There’s a lot of talk going (isn’t there always?) about the seven deadly sins of content marketing. In forums and social media, articles listing these ROI-endangering sins are permeating the content marketing community and stirring up fear in the heart of marketers everywhere.
At CEM, we’re not a fear-mongering bunch. Though meant to be avoided, mistakes are made by everyone. Fortunately, there’s almost always a way to fix them. We want your business to use content marketing successfully without the need to stress over missed details. Mistakes happen, but your bounce back is what people will remember. Today, I’d like to help you recover from any content marketing missteps you may have taken as we review the top six.
1. Lazily Creating Content
“Lazy” content marketing tactics may include inconsistency in publishing, hi-jacked content, and fluff-filled content. Though I doubt it was ever acceptable to make these tactics the “meat and potatoes” of a content marketing plan, an increased focus on quality content means these practices are a virtual death sentence for brands.
While losing credibility online is a rather severe consequence, losing your reader base to boring content is worse. To ensure your brand’s content is value-rich, include the following four elements.
- Customer-focused – A big mistake made by brands is the tendency to focus on products and services. For content to resonate with customers, it needs to speak directly to them and their needs.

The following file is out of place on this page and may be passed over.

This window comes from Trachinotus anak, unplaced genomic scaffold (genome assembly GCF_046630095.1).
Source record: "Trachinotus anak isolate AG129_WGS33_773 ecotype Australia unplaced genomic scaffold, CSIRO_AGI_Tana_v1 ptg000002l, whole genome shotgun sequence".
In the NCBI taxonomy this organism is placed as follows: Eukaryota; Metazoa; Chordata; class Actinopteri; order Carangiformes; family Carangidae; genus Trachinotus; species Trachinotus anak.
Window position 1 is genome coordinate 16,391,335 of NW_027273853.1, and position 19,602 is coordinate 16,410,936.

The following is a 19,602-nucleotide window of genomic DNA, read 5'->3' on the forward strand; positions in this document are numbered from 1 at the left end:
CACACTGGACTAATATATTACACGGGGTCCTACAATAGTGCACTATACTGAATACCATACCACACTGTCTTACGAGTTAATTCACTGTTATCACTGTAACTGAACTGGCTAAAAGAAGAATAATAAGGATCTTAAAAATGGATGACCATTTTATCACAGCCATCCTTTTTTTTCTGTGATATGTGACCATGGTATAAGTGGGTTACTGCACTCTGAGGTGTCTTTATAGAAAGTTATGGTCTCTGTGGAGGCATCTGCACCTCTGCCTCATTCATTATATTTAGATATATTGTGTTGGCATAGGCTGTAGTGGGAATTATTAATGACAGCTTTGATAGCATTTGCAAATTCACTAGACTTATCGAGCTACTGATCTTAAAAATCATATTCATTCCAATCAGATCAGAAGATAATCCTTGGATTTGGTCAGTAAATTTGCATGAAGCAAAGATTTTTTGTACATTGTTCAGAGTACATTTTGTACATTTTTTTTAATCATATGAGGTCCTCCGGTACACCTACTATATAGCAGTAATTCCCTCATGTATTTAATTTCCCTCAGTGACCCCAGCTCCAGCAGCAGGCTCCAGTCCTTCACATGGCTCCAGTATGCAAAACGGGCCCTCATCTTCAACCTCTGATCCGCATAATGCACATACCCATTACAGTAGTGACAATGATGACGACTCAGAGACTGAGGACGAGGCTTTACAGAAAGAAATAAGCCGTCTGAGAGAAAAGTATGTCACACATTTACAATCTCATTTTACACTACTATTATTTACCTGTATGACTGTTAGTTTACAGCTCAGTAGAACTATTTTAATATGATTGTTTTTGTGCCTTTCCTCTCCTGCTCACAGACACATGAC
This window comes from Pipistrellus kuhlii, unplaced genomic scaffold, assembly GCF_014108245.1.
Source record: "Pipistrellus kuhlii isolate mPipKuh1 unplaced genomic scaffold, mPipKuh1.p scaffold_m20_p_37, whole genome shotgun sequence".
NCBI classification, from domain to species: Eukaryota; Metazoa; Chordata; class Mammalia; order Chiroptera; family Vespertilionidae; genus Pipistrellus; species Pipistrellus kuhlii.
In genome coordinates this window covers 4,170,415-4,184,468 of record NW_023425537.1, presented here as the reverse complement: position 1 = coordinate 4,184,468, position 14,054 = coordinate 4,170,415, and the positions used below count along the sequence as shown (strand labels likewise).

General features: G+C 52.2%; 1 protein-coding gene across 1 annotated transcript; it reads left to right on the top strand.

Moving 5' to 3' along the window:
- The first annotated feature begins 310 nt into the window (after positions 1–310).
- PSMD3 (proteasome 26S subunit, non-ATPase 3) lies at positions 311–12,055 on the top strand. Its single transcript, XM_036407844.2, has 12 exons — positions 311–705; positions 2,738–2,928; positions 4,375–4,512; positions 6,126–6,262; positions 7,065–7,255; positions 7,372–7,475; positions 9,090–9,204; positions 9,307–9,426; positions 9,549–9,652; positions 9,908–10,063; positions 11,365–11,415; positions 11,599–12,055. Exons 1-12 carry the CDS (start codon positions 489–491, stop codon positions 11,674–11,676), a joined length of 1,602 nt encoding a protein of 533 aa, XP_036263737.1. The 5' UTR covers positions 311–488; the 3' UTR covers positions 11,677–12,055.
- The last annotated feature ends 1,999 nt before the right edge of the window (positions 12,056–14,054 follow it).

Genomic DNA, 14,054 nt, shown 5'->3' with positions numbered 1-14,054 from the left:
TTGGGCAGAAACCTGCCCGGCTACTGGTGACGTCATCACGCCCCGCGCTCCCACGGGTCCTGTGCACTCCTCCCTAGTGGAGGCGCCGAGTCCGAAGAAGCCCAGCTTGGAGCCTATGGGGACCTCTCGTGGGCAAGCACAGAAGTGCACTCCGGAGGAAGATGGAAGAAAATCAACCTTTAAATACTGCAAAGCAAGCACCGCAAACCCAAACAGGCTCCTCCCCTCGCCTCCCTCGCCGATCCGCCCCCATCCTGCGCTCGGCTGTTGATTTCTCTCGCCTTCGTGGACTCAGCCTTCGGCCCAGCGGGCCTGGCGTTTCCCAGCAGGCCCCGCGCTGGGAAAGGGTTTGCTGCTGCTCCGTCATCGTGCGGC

- On target with brand goals – If the goal behind a content marketing strategy is to attract quality leads but all it accomplishes is more traffic, the content produced is not effective in meeting the desired outcomes. Each piece of published content should have an associated target audience and brand goal.
- Helpful and informational – People want to read content that blows their minds and makes life better. If your brand’s content is not helpful or informative, it’s unlikely you’ll see a positive return on investment.
- Share-worthy – Are your blogs, social media posts and other brand-related pieces of content so amazing, useful and awe-inspiring that they’re impossible not to share? If not, what would make them more share-worthy?
Incorporating these elements into each piece of content will lead your brand on a path to better customer engagement, higher share rates, and more sales.